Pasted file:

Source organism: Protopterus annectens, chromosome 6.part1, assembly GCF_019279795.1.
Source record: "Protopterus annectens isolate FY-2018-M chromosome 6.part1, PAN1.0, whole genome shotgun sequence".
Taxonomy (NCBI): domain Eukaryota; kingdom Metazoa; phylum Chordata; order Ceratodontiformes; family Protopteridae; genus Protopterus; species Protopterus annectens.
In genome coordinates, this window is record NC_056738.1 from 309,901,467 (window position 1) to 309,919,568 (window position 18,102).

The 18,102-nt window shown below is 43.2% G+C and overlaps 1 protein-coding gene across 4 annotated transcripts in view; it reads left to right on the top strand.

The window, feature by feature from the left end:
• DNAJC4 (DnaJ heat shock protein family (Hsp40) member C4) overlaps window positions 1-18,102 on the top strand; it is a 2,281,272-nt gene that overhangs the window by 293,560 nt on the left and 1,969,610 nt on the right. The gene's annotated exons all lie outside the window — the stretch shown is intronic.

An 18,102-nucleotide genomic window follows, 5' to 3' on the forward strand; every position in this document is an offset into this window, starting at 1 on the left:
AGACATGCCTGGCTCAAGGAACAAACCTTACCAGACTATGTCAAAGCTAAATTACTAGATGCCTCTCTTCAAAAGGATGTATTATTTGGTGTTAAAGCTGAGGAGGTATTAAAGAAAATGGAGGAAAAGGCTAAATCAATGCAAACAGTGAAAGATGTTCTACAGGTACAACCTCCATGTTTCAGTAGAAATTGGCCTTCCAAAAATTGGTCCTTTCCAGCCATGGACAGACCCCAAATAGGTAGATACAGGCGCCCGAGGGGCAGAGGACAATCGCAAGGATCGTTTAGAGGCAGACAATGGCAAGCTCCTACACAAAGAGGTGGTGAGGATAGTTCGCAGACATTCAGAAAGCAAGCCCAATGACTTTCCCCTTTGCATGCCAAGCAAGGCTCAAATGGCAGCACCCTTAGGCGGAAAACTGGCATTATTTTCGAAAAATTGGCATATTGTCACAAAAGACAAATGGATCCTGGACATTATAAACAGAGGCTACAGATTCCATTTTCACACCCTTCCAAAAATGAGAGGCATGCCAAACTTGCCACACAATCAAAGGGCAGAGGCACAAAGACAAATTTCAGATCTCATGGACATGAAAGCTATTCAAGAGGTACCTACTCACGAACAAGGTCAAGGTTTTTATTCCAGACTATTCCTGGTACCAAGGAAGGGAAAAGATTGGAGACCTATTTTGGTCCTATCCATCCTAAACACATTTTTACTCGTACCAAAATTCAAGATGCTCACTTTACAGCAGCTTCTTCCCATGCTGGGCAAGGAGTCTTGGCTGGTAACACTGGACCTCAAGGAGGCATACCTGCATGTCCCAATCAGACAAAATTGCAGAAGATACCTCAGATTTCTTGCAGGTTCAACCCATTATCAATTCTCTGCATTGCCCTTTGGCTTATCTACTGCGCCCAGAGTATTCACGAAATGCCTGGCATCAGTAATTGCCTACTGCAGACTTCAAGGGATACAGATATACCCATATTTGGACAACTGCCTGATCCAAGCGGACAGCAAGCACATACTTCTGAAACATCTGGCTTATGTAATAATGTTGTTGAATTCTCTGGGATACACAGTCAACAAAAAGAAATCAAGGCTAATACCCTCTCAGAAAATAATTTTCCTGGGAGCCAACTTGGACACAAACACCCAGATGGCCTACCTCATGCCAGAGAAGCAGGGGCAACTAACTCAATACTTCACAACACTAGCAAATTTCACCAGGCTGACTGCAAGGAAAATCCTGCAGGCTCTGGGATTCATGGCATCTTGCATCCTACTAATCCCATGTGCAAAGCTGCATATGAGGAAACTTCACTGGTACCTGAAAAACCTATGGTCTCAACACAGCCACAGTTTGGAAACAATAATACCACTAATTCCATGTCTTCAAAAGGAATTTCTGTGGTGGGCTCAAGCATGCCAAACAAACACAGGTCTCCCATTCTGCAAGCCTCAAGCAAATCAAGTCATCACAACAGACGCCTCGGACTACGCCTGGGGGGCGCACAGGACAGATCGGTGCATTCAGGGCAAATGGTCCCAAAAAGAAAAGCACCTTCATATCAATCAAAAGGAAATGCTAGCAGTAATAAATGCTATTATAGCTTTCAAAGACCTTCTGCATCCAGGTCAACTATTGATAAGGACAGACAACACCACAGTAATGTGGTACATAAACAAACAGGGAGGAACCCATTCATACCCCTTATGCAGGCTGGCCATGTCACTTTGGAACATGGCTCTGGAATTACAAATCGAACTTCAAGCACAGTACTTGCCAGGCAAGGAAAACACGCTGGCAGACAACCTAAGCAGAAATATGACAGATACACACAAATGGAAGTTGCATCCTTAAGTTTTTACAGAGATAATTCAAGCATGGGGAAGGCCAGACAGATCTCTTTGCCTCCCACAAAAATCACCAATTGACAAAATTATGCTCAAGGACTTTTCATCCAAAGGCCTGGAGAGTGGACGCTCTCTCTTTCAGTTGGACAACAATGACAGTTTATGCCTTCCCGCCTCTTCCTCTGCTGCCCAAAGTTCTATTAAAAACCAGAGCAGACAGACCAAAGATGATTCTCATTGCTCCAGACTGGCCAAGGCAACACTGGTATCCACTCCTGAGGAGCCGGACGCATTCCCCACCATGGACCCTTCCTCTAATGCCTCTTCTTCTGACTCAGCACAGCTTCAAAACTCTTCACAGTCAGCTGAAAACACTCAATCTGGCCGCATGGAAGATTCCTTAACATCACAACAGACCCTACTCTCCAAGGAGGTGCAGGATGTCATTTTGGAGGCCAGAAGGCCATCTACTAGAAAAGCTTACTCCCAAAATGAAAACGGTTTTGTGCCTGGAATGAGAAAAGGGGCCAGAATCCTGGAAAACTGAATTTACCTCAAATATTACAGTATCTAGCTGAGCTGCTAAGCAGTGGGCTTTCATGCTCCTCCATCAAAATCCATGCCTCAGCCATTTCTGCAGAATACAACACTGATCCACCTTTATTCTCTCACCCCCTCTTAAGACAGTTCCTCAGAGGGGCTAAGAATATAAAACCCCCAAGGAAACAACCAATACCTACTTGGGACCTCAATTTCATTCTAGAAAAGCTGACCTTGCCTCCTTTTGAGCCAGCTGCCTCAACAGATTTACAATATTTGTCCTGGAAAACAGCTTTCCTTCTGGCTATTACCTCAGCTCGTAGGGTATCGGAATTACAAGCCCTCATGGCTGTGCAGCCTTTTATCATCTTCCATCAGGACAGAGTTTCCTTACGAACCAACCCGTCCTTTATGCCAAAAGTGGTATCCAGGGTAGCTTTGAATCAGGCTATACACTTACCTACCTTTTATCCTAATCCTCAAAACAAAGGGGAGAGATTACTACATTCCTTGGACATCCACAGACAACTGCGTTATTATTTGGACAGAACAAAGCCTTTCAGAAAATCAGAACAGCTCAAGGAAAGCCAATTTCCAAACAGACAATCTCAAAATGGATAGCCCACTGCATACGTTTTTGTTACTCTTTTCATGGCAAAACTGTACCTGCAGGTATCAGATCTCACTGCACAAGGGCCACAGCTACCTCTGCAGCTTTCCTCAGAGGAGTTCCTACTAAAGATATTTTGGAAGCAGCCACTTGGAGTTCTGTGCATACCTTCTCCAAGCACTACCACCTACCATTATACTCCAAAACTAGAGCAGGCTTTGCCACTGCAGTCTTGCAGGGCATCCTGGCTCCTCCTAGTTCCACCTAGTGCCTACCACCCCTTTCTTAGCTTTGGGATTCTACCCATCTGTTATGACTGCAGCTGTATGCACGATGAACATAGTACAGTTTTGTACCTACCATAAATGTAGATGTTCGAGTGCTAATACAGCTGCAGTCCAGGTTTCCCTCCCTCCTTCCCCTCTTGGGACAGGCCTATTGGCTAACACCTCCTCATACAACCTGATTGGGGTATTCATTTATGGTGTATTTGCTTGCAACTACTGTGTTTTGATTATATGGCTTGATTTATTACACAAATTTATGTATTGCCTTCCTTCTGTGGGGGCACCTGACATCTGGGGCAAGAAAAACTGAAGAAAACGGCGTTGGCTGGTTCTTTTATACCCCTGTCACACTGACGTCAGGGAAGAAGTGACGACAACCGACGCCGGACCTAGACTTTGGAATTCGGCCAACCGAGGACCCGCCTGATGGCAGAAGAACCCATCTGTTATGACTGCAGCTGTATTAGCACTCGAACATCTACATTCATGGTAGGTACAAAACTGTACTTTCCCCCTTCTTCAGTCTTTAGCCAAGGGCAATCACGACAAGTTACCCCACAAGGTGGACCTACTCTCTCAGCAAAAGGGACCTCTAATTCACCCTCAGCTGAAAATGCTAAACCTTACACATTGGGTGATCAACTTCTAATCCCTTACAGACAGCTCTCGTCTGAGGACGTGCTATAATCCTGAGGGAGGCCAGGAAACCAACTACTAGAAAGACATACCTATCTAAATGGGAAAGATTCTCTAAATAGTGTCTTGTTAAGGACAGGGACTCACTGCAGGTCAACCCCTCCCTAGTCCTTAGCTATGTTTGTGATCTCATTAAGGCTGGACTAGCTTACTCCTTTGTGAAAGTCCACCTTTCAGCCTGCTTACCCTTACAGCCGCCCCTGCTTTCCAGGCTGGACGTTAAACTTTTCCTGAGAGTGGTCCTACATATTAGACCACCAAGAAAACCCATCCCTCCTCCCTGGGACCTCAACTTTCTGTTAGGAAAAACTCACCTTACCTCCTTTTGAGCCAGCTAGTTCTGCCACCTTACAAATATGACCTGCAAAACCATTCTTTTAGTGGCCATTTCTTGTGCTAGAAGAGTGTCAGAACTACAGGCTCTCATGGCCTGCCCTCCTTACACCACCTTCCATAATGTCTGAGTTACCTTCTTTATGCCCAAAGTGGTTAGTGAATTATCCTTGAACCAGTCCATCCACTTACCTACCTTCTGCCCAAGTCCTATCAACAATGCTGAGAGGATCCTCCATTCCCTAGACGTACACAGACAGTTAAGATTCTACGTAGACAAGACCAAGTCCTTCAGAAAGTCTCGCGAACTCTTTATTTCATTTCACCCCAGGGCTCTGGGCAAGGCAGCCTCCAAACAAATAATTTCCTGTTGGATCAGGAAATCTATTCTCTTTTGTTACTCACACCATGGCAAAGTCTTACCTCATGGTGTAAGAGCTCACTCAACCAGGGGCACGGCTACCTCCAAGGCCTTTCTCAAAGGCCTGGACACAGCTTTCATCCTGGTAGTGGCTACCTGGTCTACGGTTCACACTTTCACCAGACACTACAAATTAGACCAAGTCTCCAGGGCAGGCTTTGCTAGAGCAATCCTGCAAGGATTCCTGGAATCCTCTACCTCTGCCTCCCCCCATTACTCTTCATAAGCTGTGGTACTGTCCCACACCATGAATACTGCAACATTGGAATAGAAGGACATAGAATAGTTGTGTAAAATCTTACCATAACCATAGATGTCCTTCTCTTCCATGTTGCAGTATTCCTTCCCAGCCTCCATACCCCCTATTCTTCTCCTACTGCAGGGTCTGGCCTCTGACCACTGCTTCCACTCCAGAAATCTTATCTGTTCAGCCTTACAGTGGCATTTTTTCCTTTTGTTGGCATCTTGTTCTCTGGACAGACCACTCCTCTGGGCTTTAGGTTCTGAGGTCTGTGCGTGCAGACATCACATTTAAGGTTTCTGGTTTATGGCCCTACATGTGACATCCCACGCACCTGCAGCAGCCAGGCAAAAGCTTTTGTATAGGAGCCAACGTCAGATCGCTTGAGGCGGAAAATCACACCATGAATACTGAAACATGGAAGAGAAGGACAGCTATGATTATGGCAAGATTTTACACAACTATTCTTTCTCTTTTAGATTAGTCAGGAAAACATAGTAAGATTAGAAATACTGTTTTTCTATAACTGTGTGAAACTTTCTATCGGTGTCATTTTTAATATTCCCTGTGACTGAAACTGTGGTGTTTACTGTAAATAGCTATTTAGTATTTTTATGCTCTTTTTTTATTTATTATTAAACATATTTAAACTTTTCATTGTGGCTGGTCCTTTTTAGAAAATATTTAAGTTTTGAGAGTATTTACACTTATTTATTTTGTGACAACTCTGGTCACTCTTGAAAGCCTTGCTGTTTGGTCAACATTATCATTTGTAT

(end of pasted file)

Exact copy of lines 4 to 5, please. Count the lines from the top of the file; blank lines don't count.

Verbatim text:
In genome coordinates, this window is record NC_056738.1 from 309,901,467 (window position 1) to 309,919,568 (window position 18,102).

The 18,102-nt window shown below is 43.2% G+C and overlaps 1 protein-coding gene across 4 annotated transcripts in view; it reads left to right on the top strand.